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Happy with Their Lot

Maayan David

A new study examines common myths about the chareidi sector while pinpointing areas of concern

Wednesday, May 30, 2018

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“This is a society that chooses poverty consciously and with awareness, in order to live according to religious morals. It has its own order of priorities and that is reflected in the fact that the consequences of poverty are different”

Yes, chareidim are poor, but for the most part they are happy. 

That is one result of a new survey of the chareidi sector, conducted by the Jerusalem-based Haredi Institute for Public Affairs, which found that one in two chareidi families in Israel lives below the poverty line but only 7.7% of respondents reported feeling poor. This response rate was similar to the results in the non-chareidi population.

“Poverty in chareidi society is unequivocally different from poverty in other sectors,” says Nitsa (Kaliner) Kasir, deputy chairman of the Haredi Institute and coauthor of the study, along with Dr. Dmitri Romanov. “This is a society that chooses poverty consciously and with awareness, in order to live according to religious morals. It has its own order of priorities and that is
reflected in the fact that the consequences of poverty are different.” 

It would be reasonable to suggest that most chareidim don’t feel poor because most people around them are also poor, but that’s only part of the story. For one, Kasir and Romanov found that chareidim are better managers of their poverty than the general population. Communal organizations like gemachim, which provide a wide range of items, along with a network of discounted sales, make it possible for a chareidi family to do more with less. Indeed, the survey found that 71% of respondents were satisfied with their general economic status compared to 63% in the general Jewish population. That means that almost half of the poor chareidim are happy with their lot. 

 

HEALTH

Poor but Healthy

The study looked at a number of other areas, including health, education, housing, employment, and charity. Researchers culled their data from Israel’s Central Bureau of Statistics, working with a sample of 1,026 respondents who were surveyed between July 2017 and January 2018.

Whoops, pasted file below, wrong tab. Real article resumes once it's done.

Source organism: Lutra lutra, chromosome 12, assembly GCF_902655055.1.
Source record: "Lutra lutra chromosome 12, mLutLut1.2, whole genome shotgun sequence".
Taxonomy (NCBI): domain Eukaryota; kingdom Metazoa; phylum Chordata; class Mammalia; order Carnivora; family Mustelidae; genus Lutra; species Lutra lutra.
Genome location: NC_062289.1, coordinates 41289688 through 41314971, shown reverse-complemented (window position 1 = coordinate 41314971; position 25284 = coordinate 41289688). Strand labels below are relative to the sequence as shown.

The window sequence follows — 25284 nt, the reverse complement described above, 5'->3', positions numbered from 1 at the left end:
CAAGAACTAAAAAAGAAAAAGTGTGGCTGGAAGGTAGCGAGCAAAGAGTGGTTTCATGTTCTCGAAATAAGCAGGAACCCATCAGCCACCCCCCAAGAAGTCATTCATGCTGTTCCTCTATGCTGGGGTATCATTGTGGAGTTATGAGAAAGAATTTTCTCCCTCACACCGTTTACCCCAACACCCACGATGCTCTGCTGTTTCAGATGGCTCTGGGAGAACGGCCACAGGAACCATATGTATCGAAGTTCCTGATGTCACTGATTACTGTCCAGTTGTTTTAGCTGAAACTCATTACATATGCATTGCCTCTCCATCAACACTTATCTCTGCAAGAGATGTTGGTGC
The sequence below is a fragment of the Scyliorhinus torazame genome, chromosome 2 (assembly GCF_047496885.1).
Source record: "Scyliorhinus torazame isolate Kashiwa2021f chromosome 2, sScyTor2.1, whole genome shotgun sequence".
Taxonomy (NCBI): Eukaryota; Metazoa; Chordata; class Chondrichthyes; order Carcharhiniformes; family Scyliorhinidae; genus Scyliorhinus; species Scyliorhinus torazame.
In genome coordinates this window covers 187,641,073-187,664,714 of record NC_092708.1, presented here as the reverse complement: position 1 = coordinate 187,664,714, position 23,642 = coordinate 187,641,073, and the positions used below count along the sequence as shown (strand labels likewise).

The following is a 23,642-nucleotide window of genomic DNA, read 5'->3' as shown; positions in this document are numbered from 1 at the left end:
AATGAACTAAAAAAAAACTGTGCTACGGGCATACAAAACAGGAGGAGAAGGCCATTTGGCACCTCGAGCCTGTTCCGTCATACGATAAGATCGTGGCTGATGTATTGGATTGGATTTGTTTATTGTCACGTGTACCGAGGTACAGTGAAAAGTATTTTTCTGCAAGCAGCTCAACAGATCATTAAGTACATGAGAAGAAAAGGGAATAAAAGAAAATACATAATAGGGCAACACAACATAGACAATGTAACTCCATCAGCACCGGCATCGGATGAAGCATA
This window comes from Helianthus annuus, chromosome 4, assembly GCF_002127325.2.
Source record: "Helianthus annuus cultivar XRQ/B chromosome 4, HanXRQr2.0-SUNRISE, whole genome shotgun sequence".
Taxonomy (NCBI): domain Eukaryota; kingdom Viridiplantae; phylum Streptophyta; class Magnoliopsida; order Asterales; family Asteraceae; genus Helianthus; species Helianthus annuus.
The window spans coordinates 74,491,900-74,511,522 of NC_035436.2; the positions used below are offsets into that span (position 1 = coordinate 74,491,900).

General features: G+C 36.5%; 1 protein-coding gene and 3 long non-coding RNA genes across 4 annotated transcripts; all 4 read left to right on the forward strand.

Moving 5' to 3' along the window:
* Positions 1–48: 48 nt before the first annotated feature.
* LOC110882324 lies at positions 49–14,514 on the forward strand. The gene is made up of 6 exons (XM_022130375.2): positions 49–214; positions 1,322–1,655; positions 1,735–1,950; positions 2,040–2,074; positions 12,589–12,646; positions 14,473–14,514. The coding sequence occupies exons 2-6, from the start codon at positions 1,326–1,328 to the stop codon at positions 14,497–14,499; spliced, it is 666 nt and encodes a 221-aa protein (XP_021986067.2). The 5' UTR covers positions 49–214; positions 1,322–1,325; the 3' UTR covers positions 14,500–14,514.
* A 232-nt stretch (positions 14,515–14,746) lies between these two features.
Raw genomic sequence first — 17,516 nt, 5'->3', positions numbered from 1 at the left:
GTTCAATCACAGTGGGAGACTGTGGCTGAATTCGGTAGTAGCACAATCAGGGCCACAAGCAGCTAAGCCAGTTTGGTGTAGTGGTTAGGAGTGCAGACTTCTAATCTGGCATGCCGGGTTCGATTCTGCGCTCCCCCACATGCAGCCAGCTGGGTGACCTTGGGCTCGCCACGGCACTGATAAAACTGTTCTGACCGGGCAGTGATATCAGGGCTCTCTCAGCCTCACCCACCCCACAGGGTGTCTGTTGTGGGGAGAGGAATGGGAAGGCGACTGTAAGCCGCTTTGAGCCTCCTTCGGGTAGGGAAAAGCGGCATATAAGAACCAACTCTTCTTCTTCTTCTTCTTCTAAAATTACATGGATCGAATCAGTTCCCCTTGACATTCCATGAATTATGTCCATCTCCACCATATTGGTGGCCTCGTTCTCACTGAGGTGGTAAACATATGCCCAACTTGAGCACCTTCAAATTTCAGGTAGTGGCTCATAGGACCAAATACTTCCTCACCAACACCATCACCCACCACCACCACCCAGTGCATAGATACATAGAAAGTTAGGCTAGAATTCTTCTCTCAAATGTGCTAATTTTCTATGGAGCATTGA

Interestingly, while other studies have found that wealthy individuals live longer than poor people around the world, that’s not true in Israel. Not only is life expectancy higher among chareidim (Jerusalem and Bnei Brak are among the cities with the highest life expectancy in Israel), an array of objective and subjective indicators shows that the average chareidi enjoys good health despite low income levels.

Take, for example, body-mass index (BMI), which divides a person’s weight by the square of his height and arrives at a score normally ranging between 18 and 25. Average BMI among chareidi men is 26.1, almost identical to the average among non-chareidi Jewish men. Among chareidi women, by contrast, the average BMI is 24.7, lower than the average among non-chareidi Israelis and within the normal range. The percentage of those who are overweight in the chareidi sector is also very similar to the rate in the general Jewish population, slightly more than 50% among men and around 40% among women.

Perhaps the most remarkable data relates to smoking. The rate of chareidim who smoke is the lowest among all population groups. Only 9% of chareidim smoke, compared to 23% in the general Jewish population and 25% among Arab-Israelis. Analysis of the smoking rate among all populations between 2003 and 2013 found that there was a decline in the smoking rate across the board, most likely as a result of mounting public awareness on smoking’s dangers. In the chareidi world, however, the decline was even more dramatic, the likely result of the force of halachic decrees, along with the view that smoking was a less desirable trait among the shidduch-dating population. 

Chareidim also perceive themselves as healthier than others, with 96% reporting that their health is good, compared to 85% in the general population and 76% in the Arab sector. Even though there are more young people among the chareidi population (and young people tend to be healthier), researchers believe that the finding also results from a “happy with one’s lot” attitude, along with faith in HaKadosh Baruch Hu. Moreover, 53% of chareidim engage in physical exercise, compared to 55% among other Jewish sectors.

When it comes to nutrition, the situation is a bit different: Two-thirds of the chareidim take care to eat fruits and vegetables, similar to the rate in other sectors. But when it comes to eating healthy food (such as whole grain rice or whole wheat flour) there are clear differences in the genders. Thirty-three percent of chareidi women are strict about eating healthy grains, fruits, and vegetables (similar to the rate of women in other Jewish population groups) but only 20% of men are careful about eating healthy foods, significantly lower than the 31% rate among Jewish men generally.

Likewise, the chareidi camp falls behind the general population when it comes to undergoing medical procedures. More in the chareidi sector forgo medications or dental work due to their poverty (13% and 53%, as compared to 8% and 32% in the general Jewish sector), and far fewer chareidim receive early screening tests to detect common illnesses. For example, only 49% of women over the age of 40 have undergone a mammography, compared to 75% in the general Jewish sector, and one-quarter of those do so less frequently than recommended.